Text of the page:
May 24 4 min

Menstrual Hygiene in India Challenges and Solutions

Menstruation, a commonly faced and natural physiological change for every female throughout the world, is surrounded by uncertainties and myths, particularly in India.

Menstrual hygiene management (MHM) resources include sanitary napkins, menstruation education and accessible clean toilets with running water and disposal facilities, but some 23 million girls in India drop out of school each year due to insufficiency of these resources.

Some of the challenges that women face in terms of menstrual hygiene in India are:

  • Cultural Taboos: A lot of people in India think menstruation is unclean and undesirable, which finally leads to removing menstruating women from the group. It leads to social exclusion and gender discrimination. The socio-cultural norm accepts rules that enable the girl to exclude from religious activities at the temples and to have access to clean water.
  • Lack of Education: In addition to the misinformation and lack of knowledge concerning menstruation, there are still misconceptions and myths about the subject. Many girls start their age of menstruation knowing menstrual hygiene myths, but they are not able to practice proper personal hygiene, which can end up causing health problems.
  • Accessibility: The issue of access to and affordability of menstrual hygiene products still needs special consideration. A great bulk of women coming from remote places, cannot have access to sanitary pads or cups and rather use rags or ashes.
  • Poor sanitation facilities: Inadequate sanitation facilities that do not include hygienic toilets and menstrual disposal units have become a major stumbling block. An inappropriately organised environment does not eliminate that discomfort and embarrassment, which harms their physical health and dignity.
  • Stigma and Shame: The social embargo attached to menses does not let women talk about it openly and accept their need to seek help. The same women fear being judged or ridiculed when openly talking about their menstrual needs. As a result, the chain of ignorance and disregard continues.
  • Economic Constraints: It seems that economic inequalities make the period handling problems even harder to overcome, e.g. for some women it is really hard to afford pads and to receive good medical care. The prohibitive cost of sanitary pads and the scarcity of different cheap options will have a harmful influence on women from low-income groups.
  • Gender norms and patriarchy: As the result of this persistence of sexism and patriarchy, menstrual taboos and women both get stereotyped.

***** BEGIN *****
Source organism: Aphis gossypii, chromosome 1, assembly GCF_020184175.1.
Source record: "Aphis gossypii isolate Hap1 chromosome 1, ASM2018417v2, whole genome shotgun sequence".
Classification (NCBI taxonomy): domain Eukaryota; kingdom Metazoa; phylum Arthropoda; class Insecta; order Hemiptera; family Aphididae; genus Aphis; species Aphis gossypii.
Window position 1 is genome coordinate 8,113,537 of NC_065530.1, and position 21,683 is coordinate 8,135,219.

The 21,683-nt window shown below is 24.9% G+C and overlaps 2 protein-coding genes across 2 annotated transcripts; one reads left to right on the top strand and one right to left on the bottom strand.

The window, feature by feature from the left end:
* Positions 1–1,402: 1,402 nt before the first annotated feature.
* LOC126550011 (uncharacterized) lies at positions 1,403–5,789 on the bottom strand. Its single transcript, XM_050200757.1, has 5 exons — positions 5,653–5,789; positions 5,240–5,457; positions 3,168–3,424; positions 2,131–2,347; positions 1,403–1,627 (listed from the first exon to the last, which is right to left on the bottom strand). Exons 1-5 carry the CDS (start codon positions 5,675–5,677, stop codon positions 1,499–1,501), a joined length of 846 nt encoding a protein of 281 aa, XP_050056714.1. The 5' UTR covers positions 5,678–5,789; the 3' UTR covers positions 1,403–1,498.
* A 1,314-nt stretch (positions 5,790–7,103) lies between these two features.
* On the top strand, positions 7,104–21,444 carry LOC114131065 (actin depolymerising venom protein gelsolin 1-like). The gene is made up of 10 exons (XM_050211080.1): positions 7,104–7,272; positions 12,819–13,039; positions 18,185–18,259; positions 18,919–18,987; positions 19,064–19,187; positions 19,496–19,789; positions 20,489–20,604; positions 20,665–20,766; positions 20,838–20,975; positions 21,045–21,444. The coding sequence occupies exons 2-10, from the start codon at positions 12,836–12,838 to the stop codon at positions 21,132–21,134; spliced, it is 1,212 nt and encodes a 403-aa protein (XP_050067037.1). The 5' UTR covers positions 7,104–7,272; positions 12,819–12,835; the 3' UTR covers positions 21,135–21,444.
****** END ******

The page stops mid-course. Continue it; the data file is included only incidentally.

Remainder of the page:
Role of the Government and Non-Government Organizations (NGOs)

The government of India came up with a national information programme on menstrual hygiene, providing information to school-going girls from remote areas. This project was conferred with the name "Menstrual Hygiene Scheme," and its objectives were to improve menstrual hygiene among the adolescent girls residing in rural areas by providing them information, helping them to analyse the issues related to menstruation and cleanliness, and finally providing them with affordable sanitary napkins.

Alongside local NGOs some social entrepreneurs and ecological organisations are creating reusable pads, cups and the cheapest menstrual hygiene products. They are concentrating on the awareness among the grassroot levels.

Educational initiatives and campaigns

Moreover, there is a move to de-stigmatise and amplify the silence around the subject of menstruation through education. Government offices, communities, and schools are creating an atmosphere that encourages open discussion about menstrual health and hygiene through workshops, seminars, and campaigns.

Multi-Stakeholder Perspective

However, dealing with the problems concerning menstruation hygiene in India has to be a multifaceted programme that works with various actors, including the government, academia, medical establishments, social bodies, and specialised institutions. Addressing the issue of menstrual health and hygiene through promoting comprehensive education, improving access to low-cost menstrual products, and having a proper sanitation system can all be really effective steps towards fulfilling this dream.

Breaking Cultural Myths and Disrupting Traditional Beliefs

Along with that, we must reexamine the widespread cultural norms and traditional social rules that reinforce the stigma of menstruation. Long-term initiatives that focus on awareness, community involvement, and the participation of people who are influential and role models who can help change the perception and normalise the discussions about menstrual hygiene in India.  

Final Words

The menstrual hygiene in India impacts the young girls’ health, lives, and dignity. Nevertheless, there is still an existence of considerable barriers which should be curbed such as affordable hygienic products, training and sanitation facilities. Awareness creation, promotion of education and elimination of menstrual taboo are the avenues through which women and girls will learn to manage their period with dignity and safety.